The Greek government is set to present a new austerity budget on Monday that's supposed to please the institutions that are lending billions to the country to save it from bankruptcy.

But the cuts also come at a time when a deep recession has dragged into its fifth year. More than a third of businesses in Greece have closed, and nearly a quarter of Greeks are unemployed.

Busking For The Next Generation

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9:35am

Sat September 22, 2012
Simon Says

The Emoticon Turns 30, Seems Happy About It :-)

Originally published on Sat September 22, 2012 10:33 am

The emoticon turns 30 this week.
iStockphoto.com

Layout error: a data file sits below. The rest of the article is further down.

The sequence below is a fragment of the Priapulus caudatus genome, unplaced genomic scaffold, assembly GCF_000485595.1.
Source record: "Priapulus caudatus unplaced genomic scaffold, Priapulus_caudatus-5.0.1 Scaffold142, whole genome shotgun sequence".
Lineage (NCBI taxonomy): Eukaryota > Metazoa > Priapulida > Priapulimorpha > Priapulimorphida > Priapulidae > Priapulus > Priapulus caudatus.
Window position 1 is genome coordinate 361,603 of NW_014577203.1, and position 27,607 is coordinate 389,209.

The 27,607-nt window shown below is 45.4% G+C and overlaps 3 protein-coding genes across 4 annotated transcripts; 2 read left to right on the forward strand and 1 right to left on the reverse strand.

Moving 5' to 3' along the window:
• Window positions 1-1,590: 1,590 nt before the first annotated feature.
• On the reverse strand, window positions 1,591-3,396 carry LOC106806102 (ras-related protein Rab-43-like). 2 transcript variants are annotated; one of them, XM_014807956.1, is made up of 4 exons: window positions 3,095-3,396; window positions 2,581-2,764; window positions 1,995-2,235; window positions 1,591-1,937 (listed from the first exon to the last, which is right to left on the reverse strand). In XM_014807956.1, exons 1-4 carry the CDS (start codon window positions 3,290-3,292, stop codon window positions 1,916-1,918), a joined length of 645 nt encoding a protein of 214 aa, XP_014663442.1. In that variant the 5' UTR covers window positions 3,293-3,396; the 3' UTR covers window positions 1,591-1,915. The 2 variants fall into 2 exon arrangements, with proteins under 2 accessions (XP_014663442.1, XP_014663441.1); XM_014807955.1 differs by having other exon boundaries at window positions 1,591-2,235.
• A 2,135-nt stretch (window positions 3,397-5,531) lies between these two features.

The emoticon, punctuation to depict a facial expression, began 30 years ago this week. Using three keystrokes, the colon, dash and parenthesis, to suggest a smile may not be a great scientific advance, like the coronary stent or computer chip. But the emoticon has been simple, useful and enduring.

There had been previous hints of emoticons. A newspaper transcript of Abraham Lincoln drawing a laugh in 1862 follows it with a semi-colon and parentheses, but that may have simply been a printer's typo.

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8:55am

Sat September 22, 2012
It's All Politics

There's Still Time For Romney To Make An Effective Case

Originally published on Sat September 22, 2012 9:35 am

Republican presidential candidate Mitt Romney speaks at a campaign event at the Cox Pavilion Friday in Las Vegas.
David Becker Getty Images